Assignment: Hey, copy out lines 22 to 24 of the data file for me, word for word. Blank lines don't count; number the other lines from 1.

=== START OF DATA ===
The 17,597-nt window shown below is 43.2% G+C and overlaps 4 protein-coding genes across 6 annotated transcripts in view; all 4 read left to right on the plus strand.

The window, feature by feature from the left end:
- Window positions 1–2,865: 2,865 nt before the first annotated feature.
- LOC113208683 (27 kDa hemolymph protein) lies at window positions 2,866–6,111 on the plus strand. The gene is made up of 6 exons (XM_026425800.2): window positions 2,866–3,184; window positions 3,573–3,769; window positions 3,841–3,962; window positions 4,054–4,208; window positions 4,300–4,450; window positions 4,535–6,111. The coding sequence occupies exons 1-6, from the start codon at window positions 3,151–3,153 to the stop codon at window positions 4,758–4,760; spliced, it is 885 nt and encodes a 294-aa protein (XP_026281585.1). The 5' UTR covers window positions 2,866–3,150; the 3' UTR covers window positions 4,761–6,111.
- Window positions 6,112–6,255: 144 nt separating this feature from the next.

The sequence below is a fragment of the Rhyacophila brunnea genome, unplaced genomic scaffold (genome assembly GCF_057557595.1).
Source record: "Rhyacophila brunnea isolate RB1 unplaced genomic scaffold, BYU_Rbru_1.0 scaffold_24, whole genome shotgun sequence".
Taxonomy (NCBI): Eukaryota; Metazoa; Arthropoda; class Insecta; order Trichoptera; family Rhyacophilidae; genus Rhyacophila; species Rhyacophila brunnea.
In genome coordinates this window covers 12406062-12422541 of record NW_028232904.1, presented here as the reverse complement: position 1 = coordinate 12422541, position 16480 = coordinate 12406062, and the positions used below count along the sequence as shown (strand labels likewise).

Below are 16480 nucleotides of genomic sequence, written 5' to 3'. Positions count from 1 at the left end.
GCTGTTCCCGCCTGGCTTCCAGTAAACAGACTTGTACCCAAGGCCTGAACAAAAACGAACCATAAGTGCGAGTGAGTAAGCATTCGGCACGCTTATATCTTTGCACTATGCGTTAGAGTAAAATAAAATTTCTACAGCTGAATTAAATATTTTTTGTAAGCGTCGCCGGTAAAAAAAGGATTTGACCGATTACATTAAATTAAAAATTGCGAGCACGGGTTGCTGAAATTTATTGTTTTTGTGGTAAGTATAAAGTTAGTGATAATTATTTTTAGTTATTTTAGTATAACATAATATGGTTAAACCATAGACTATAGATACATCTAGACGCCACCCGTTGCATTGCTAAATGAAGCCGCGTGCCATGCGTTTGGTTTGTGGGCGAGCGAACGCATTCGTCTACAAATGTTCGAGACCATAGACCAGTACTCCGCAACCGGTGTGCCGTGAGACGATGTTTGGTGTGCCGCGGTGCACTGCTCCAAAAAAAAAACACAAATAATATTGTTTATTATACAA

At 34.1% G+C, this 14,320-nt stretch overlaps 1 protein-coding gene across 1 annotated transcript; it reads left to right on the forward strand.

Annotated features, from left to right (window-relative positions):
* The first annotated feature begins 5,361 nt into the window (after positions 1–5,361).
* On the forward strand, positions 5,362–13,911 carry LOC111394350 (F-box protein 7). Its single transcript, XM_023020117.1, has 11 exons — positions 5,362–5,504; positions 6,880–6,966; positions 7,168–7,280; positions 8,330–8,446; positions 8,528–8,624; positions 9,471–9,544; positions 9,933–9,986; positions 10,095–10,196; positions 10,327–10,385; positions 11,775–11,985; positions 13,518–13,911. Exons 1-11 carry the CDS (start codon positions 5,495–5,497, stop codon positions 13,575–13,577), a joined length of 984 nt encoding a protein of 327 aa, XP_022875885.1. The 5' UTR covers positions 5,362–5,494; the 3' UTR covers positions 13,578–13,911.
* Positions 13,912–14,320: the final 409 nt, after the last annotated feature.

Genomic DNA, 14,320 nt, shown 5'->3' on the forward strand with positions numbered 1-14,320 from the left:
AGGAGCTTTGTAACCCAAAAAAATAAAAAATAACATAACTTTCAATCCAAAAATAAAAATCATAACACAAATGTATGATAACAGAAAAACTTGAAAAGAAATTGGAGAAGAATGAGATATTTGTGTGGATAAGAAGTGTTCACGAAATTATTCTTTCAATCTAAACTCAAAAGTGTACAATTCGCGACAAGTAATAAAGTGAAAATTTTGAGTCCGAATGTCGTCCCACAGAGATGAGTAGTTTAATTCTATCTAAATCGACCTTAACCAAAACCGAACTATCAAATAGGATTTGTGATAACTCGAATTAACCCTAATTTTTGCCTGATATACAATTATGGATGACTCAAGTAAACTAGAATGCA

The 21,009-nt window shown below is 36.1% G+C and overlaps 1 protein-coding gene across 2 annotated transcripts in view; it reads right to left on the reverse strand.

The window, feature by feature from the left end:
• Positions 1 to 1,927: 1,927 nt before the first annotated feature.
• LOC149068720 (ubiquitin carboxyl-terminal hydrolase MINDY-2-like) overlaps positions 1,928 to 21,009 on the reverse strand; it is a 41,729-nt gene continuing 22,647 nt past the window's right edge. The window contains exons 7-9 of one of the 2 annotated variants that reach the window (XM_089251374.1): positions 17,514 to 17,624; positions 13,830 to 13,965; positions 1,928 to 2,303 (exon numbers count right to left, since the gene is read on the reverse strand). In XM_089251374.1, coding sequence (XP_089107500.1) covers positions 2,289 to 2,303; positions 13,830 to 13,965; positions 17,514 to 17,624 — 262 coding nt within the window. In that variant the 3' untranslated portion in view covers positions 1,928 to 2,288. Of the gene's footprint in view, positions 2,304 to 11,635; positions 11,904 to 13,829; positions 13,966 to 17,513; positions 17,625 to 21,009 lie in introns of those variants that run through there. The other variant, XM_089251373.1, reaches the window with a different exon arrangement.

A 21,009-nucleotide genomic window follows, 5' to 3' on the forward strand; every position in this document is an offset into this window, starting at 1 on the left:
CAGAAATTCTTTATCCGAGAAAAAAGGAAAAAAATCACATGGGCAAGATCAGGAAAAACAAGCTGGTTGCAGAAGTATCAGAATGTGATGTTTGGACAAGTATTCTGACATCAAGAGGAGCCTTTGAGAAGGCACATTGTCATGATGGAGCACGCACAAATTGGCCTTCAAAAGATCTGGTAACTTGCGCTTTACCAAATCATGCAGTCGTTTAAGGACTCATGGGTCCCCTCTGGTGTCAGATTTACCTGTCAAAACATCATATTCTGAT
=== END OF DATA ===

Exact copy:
• LOC149068720 (ubiquitin carboxyl-terminal hydrolase MINDY-2-like) overlaps positions 1,928 to 21,009 on the reverse strand; it is a 41,729-nt gene continuing 22,647 nt past the window's right edge. The window contains exons 7-9 of one of the 2 annotated variants that reach the window (XM_089251374.1): positions 17,514 to 17,624; positions 13,830 to 13,965; positions 1,928 to 2,303 (exon numbers count right to left, since the gene is read on the reverse strand). In XM_089251374.1, coding sequence (XP_089107500.1) covers positions 2,289 to 2,303; positions 13,830 to 13,965; positions 17,514 to 17,624 — 262 coding nt within the window. In that variant the 3' untranslated portion in view covers positions 1,928 to 2,288. Of the gene's footprint in view, positions 2,304 to 11,635; positions 11,904 to 13,829; positions 13,966 to 17,513; positions 17,625 to 21,009 lie in introns of those variants that run through there. The other variant, XM_089251373.1, reaches the window with a different exon arrangement.

A 21,009-nucleotide genomic window follows, 5' to 3' on the forward strand; every position in this document is an offset into this window, starting at 1 on the left:
CAGAAATTCTTTATCCGAGAAAAAAGGAAAAAAATCACATGGGCAAGATCAGGAAAAACAAGCTGGTTGCAGAAGTATCAGAATGTGATGTTTGGACAAGTATTCTGACATCAAGAGGAGCCTTTGAGAAGGCACATTGTCATGATGGAGCACGCACAAATTGGCCTTCAAAAGATCTGGTAACTTGCGCTTTACCAAATCATGCAGTCGTTTAAGGACTCATGGGTCCCCTCTGGTGTCAGATTTACCTGTCAAAACATCATATTCTGAT